(4) Whether or not such incentives exist, what legal or other independent recourse do affected people have to ensure that the Forest Policy’s clauses are followed?
I appreciate that, as members of the Central Forestry Team without perhaps a great deal of seniority, Horst and Rachel may not enjoy the undivided attention of Bank operational staff. But I would like to hear what results they expect from the actions they will take on these questions on their return to headquarters.
Before Horst and Rachel try to answer the questions I have raised, finally, I want to offer them three cautions that may save valuable discussion time later.
First, I don’t want to hear that the evolution of incentives motivating staff to abide by the Forest Policy is a “matter of time”, that it is too early to expect results right now of the Bank’s efforts to improve policy, but that things are sure to be different in the future. Article IV of the World Bank Charter has been in effect for around half a century, yet Bank staff’s meddling in the internal political affairs of member countries has not let up in any way over that time, merely shifting its emphasis from constructing old-boy networks and docile institutions to rewriting policy and adjusting structures.
Second, I don’t want to hear that when a Bank-financed project stifles participation of local people in resource management, or fails to integrate environmental assessment into its early phases, that is the fault of the client government. It must be the responsibility of Bank staff to evaluate in advance whether or not a government is likely to support local participation and continuous and transparent environmental assessment, and not to get involved if this evaluation is negative. If this evaluation turns out to be incorrect, and leads to Bank involvement, that must have an effect on the relevant Bank staff members’ career advancement and employment status.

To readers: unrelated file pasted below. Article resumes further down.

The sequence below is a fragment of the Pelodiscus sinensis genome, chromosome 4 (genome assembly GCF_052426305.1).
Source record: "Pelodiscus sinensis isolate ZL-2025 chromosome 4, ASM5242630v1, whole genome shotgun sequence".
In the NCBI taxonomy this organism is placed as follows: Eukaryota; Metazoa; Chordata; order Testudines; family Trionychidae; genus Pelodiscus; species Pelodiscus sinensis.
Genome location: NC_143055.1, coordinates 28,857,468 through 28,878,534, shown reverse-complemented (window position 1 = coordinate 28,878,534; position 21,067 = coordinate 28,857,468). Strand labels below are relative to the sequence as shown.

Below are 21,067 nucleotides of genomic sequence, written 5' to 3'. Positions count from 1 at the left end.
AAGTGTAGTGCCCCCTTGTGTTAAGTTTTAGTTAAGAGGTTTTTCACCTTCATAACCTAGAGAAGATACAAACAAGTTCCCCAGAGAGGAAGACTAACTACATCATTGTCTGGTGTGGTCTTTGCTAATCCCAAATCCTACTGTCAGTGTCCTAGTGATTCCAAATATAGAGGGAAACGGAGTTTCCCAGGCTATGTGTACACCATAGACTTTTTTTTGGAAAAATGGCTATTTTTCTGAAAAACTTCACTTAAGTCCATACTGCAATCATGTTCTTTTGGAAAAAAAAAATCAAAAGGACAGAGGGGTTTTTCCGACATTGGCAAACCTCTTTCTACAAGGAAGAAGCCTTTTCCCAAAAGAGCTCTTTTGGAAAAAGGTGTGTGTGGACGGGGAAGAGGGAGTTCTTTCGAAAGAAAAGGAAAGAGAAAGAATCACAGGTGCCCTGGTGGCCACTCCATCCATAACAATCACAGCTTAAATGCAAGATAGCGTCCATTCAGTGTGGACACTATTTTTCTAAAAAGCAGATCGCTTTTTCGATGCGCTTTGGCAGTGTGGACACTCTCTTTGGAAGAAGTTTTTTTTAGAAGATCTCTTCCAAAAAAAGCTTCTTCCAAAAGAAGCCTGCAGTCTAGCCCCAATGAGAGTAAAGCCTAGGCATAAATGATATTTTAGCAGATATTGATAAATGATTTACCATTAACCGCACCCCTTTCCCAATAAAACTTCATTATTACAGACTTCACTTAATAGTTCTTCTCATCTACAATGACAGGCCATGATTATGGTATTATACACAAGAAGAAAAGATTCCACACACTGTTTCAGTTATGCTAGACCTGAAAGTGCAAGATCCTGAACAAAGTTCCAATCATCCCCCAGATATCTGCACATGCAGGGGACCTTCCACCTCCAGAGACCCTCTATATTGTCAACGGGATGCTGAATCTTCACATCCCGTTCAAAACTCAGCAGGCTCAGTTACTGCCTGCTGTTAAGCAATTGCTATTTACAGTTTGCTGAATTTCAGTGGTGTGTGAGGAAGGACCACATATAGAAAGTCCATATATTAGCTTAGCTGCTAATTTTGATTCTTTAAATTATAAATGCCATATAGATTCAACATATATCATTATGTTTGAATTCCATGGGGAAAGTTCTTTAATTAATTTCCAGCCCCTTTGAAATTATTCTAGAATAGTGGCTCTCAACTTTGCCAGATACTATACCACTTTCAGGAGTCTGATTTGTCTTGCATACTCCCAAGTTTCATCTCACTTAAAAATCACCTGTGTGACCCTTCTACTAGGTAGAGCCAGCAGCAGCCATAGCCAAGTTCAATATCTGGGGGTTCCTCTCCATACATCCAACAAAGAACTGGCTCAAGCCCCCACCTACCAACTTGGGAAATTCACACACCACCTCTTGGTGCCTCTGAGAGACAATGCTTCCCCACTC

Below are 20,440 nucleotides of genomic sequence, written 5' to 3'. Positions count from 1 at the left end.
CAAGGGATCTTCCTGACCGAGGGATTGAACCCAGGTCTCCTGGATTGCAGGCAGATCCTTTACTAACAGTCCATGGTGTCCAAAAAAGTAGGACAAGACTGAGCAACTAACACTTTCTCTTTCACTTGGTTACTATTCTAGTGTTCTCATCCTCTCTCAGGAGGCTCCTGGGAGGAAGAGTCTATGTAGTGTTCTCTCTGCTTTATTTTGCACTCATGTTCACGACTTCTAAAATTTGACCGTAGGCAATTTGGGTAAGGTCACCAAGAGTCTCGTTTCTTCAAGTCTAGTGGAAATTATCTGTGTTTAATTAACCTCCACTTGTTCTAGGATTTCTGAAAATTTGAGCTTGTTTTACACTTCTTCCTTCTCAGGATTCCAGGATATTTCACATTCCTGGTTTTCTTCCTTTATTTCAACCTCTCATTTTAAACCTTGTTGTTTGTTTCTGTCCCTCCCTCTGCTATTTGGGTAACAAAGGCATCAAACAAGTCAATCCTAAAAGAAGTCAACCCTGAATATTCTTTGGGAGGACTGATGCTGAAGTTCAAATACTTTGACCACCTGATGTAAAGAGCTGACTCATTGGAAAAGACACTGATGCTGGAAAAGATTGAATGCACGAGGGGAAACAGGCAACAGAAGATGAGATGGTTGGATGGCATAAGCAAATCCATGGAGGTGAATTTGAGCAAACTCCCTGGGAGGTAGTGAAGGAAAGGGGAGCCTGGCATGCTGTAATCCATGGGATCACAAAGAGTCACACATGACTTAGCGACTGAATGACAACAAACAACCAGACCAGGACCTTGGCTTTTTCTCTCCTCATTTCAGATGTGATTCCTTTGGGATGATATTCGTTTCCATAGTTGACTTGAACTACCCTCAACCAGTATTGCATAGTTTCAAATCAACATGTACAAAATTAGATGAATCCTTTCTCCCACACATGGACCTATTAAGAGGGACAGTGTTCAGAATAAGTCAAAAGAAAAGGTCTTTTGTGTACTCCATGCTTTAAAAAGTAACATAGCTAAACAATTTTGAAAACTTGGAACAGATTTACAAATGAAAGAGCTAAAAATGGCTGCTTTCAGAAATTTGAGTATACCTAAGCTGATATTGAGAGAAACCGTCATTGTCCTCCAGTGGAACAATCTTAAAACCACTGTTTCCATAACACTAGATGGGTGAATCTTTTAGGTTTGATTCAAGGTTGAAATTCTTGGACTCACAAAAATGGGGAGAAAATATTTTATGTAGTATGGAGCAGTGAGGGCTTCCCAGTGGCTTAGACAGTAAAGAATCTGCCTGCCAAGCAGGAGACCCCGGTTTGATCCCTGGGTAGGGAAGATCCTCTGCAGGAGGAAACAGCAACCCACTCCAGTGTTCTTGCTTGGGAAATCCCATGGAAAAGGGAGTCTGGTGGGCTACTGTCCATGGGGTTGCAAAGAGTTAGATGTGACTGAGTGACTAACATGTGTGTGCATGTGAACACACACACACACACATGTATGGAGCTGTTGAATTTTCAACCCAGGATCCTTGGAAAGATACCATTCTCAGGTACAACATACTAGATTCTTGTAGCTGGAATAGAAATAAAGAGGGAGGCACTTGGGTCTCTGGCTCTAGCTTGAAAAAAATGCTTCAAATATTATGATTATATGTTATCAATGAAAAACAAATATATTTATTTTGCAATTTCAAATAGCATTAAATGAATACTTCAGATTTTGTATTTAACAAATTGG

Finally, I don’t want to hear that enforcing and providing incentives for the effective implementation of the Bank’s Forest Policy is a matter for “partnership” with villagers, local people and NGOs. It is not the responsibility of villagers in Thung Yai – Huai Kha Khaeng to see that the Bank obeys its its own Forest Policy. Nor should it be our responsibility as Northern NGOs to force the Bank into taking action about the failures in implementation of the Forest Policy which its own Implementation Review neglects to mention. We have better things to do with our time than to correct the World Bank’s incompetence and institutional incoherence, and in future would hope to keep our role as its institutional appendages to a minimum.
 Ferguson, James, The Anti-Politics Machine, Cambridge University Press, Cambridge, 1988.
PHOTO Credit: climatejusticeonline.org.